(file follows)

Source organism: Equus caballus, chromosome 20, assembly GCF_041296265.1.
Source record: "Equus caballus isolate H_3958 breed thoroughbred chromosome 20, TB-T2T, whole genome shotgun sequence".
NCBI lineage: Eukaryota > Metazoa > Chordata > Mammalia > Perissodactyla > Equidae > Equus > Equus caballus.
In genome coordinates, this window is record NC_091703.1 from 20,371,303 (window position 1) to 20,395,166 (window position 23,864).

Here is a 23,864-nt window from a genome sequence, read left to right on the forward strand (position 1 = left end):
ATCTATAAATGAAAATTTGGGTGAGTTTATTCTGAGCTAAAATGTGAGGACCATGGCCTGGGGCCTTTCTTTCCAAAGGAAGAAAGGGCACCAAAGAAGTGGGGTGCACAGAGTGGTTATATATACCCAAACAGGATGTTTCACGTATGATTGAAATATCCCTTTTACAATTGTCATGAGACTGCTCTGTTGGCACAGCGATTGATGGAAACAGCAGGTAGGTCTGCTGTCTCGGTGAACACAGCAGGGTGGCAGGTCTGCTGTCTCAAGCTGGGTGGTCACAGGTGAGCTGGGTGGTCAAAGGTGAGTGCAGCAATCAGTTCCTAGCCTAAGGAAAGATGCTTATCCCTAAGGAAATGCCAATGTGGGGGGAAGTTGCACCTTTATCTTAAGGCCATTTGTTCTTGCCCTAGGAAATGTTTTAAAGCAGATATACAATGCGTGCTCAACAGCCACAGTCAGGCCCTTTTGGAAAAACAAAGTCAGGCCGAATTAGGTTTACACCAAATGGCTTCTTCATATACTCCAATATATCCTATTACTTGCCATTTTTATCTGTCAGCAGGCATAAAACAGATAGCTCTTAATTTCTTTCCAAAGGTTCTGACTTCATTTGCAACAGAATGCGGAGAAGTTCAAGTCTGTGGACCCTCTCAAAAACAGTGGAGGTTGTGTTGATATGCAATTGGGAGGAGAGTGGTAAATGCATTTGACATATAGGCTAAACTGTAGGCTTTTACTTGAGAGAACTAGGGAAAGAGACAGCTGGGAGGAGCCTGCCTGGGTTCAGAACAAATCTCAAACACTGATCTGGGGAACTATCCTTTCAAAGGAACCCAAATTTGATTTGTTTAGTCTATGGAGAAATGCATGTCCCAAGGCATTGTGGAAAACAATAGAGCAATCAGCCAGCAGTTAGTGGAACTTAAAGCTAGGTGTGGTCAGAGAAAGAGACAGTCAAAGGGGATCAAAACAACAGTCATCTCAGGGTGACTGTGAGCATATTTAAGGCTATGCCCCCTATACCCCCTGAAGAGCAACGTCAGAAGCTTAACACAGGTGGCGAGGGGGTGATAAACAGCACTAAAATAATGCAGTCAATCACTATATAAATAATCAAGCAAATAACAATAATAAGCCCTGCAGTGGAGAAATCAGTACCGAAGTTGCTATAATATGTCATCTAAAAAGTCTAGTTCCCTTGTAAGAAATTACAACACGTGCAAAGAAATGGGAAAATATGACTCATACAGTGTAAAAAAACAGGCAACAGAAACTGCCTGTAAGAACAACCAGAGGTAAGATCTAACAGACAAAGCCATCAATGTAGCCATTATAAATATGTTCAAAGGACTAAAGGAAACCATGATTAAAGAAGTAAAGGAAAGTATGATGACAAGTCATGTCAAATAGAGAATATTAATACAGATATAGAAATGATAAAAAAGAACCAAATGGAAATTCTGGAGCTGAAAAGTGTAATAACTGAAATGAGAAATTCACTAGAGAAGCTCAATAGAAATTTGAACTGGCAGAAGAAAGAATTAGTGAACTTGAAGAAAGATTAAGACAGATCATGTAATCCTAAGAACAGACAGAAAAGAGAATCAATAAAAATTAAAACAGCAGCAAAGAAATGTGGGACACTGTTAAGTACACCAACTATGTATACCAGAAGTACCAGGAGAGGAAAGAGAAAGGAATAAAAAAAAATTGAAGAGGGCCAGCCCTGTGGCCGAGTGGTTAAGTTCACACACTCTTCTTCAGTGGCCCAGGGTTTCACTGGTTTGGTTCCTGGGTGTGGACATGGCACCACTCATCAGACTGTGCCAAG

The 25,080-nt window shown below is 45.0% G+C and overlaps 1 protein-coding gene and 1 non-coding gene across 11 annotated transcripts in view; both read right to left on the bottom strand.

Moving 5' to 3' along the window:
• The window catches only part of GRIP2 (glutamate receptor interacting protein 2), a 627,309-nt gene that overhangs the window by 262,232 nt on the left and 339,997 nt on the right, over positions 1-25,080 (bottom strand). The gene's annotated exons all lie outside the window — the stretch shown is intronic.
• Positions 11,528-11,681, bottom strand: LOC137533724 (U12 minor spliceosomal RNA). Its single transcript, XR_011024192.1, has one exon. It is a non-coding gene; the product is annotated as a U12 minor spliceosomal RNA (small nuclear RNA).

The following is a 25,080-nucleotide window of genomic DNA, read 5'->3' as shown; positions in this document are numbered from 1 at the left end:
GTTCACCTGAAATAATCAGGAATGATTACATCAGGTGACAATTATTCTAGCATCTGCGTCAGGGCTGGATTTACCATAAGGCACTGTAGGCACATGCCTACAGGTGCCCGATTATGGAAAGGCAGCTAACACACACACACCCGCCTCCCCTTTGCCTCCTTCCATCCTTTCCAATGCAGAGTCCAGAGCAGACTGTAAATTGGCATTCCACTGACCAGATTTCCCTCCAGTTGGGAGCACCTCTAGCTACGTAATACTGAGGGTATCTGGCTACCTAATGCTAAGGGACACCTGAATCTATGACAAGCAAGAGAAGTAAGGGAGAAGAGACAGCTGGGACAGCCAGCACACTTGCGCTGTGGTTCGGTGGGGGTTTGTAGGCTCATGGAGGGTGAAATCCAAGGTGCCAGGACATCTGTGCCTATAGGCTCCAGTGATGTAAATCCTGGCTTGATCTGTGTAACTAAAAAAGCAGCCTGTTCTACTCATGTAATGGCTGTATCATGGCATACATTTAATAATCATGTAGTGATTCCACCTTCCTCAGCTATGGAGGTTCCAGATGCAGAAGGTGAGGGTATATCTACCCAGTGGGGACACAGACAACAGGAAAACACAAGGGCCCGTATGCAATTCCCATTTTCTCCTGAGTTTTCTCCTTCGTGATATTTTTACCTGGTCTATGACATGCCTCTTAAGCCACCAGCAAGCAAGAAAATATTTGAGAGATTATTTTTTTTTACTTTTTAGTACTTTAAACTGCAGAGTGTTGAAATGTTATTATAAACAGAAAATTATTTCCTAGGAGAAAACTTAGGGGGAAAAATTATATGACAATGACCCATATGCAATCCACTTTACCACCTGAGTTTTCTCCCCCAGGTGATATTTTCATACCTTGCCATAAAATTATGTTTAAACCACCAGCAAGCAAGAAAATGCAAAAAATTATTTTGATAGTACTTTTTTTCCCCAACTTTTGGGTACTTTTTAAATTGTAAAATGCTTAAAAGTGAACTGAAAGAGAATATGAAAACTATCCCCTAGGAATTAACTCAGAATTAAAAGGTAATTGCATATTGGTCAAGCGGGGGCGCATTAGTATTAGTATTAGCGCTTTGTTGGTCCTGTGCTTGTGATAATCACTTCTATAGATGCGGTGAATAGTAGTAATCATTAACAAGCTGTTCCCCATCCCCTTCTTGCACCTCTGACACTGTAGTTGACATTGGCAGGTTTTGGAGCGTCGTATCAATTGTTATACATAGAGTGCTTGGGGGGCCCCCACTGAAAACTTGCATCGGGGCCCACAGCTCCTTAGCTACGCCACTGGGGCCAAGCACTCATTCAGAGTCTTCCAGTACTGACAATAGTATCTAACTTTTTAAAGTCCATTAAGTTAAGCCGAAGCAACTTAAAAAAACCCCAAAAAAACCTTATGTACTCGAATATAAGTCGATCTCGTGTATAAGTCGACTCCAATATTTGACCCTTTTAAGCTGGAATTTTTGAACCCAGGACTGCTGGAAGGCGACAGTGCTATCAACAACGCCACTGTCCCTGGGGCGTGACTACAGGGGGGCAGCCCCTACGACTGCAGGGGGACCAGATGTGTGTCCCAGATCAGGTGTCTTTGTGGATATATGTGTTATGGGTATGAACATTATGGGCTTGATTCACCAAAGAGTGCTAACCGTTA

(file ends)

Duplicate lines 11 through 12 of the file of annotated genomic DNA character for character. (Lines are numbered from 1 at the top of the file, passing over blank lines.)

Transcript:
The following is a 25,080-nucleotide window of genomic DNA, read 5'->3' as shown; positions in this document are numbered from 1 at the left end:
GTTCACCTGAAATAATCAGGAATGATTACATCAGGTGACAATTATTCTAGCATCTGCGTCAGGGCTGGATTTACCATAAGGCACTGTAGGCACATGCCTACAGGTGCCCGATTATGGAAAGGCAGCTAACACACACACACCCGCCTCCCCTTTGCCTCCTTCCATCCTTTCCAATGCAGAGTCCAGAGCAGACTGTAAATTGGCATTCCACTGACCAGATTTCCCTCCAGTTGGGAGCACCTCTAGCTACGTAATACTGAGGGTATCTGGCTACCTAATGCTAAGGGACACCTGAATCTATGACAAGCAAGAGAAGTAAGGGAGAAGAGACAGCTGGGACAGCCAGCACACTTGCGCTGTGGTTCGGTGGGGGTTTGTAGGCTCATGGAGGGTGAAATCCAAGGTGCCAGGACATCTGTGCCTATAGGCTCCAGTGATGTAAATCCTGGCTTGATCTGTGTAACTAAAAAAGCAGCCTGTTCTACTCATGTAATGGCTGTATCATGGCATACATTTAATAATCATGTAGTGATTCCACCTTCCTCAGCTATGGAGGTTCCAGATGCAGAAGGTGAGGGTATATCTACCCAGTGGGGACACAGACAACAGGAAAACACAAGGGCCCGTATGCAATTCCCATTTTCTCCTGAGTTTTCTCCTTCGTGATATTTTTACCTGGTCTATGACATGCCTCTTAAGCCACCAGCAAGCAAGAAAATATTTGAGAGATTATTTTTTTTTACTTTTTAGTACTTTAAACTGCAGAGTGTTGAAATGTTATTATAAACAGAAAATTATTTCCTAGGAGAAAACTTAGGGGGAAAAATTATATGACAATGACCCATATGCAATCCACTTTACCACCTGAGTTTTCTCCCCCAGGTGATATTTTCATACCTTGCCATAAAATTATGTTTAAACCACCAGCAAGCAAGAAAATGCAAAAAATTATTTTGATAGTACTTTTTTTCCCCAACTTTTGGGTACTTTTTAAATTGTAAAATGCTTAAAAGTGAACTGAAAGAGAATATGAAAACTATCCCCTAGGAATTAACTCAGAATTAAAAGGTAATTGCATATTGGTCAAGCGGGGGCGCATTAGTATTAGTATTAGCGCTTTGTTGGTCCTGTGCTTGTGATAATCACTTCTATAGATGCGGTGAATAGTAGTAATCATTAACAAGCTGTTCCCCATCCCCTTCTTGCACCTCTGACACTGTAGTTGACATTGGCAGGTTTTGGAGCGTCGTATCAATTGTTATACATAGAGTGCTTGGGGGGCCCCCACTGAAAACTTGCATCGGGGCCCACAGCTCCTTAGCTACGCCACTGGGGCCAAGCACTCATTCAGAGTCTTCCAGTACTGACAATAGTATCTAACTTTTTAAAGTCCATTAAGTTAAGCCGAAGCAACTTAAAAAAACCCCAAAAAAACCTTATGTACTCGAATATAAGTCGATCTCGTGTATAAGTCGACTCCAATATTTGACCCTTTTAAGCTGGAATTTTTGAACCCAGGACTGCTGGAAGGCGACAGTGCTATCAACAACGCCACTGTCCCTGGGGCGTGACTACAGGGGGGCAGCCCCTACGACTGCAGGGGGACCAGATGTGTGTCCCAGATCAGGTGTCTTTGTGGATATATGTGTTATGGGTATGAACATTATGGGCTTGATTCACCAAAGAGTGCTAACCGTTA